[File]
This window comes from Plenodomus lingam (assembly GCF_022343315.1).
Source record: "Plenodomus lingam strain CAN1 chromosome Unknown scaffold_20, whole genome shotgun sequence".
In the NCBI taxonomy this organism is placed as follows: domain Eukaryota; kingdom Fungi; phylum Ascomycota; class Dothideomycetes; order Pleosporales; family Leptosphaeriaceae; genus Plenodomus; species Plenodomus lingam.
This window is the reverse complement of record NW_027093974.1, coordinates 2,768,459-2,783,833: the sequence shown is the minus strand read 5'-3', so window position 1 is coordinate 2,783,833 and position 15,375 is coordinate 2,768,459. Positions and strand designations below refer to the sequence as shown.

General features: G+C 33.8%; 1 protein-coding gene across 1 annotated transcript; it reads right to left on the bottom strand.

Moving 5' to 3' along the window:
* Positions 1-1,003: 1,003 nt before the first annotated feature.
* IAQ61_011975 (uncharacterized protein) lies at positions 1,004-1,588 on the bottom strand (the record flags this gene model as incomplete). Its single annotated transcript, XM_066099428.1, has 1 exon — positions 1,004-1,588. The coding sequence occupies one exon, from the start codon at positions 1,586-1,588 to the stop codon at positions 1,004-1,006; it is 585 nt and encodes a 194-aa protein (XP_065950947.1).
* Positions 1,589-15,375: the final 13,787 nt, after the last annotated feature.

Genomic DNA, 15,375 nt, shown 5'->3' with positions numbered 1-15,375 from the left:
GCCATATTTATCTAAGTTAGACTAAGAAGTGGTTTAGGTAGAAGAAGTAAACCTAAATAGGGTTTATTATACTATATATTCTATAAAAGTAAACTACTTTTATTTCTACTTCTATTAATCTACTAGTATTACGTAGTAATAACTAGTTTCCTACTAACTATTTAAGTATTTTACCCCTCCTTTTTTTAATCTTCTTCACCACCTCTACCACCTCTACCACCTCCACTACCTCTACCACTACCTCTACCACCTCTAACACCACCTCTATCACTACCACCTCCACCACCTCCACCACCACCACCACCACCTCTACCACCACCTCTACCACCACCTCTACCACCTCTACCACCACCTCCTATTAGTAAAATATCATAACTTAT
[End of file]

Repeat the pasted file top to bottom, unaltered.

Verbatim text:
This window comes from Plenodomus lingam (assembly GCF_022343315.1).
Source record: "Plenodomus lingam strain CAN1 chromosome Unknown scaffold_20, whole genome shotgun sequence".
In the NCBI taxonomy this organism is placed as follows: domain Eukaryota; kingdom Fungi; phylum Ascomycota; class Dothideomycetes; order Pleosporales; family Leptosphaeriaceae; genus Plenodomus; species Plenodomus lingam.
This window is the reverse complement of record NW_027093974.1, coordinates 2,768,459-2,783,833: the sequence shown is the minus strand read 5'-3', so window position 1 is coordinate 2,783,833 and position 15,375 is coordinate 2,768,459. Positions and strand designations below refer to the sequence as shown.

General features: G+C 33.8%; 1 protein-coding gene across 1 annotated transcript; it reads right to left on the bottom strand.

Moving 5' to 3' along the window:
* Positions 1-1,003: 1,003 nt before the first annotated feature.
* IAQ61_011975 (uncharacterized protein) lies at positions 1,004-1,588 on the bottom strand (the record flags this gene model as incomplete). Its single annotated transcript, XM_066099428.1, has 1 exon — positions 1,004-1,588. The coding sequence occupies one exon, from the start codon at positions 1,586-1,588 to the stop codon at positions 1,004-1,006; it is 585 nt and encodes a 194-aa protein (XP_065950947.1).
* Positions 1,589-15,375: the final 13,787 nt, after the last annotated feature.

Genomic DNA, 15,375 nt, shown 5'->3' with positions numbered 1-15,375 from the left:
GCCATATTTATCTAAGTTAGACTAAGAAGTGGTTTAGGTAGAAGAAGTAAACCTAAATAGGGTTTATTATACTATATATTCTATAAAAGTAAACTACTTTTATTTCTACTTCTATTAATCTACTAGTATTACGTAGTAATAACTAGTTTCCTACTAACTATTTAAGTATTTTACCCCTCCTTTTTTTAATCTTCTTCACCACCTCTACCACCTCTACCACCTCCACTACCTCTACCACTACCTCTACCACCTCTAACACCACCTCTATCACTACCACCTCCACCACCTCCACCACCACCACCACCACCTCTACCACCACCTCTACCACCACCTCTACCACCTCTACCACCACCTCCTATTAGTAAAATATCATAACTTAT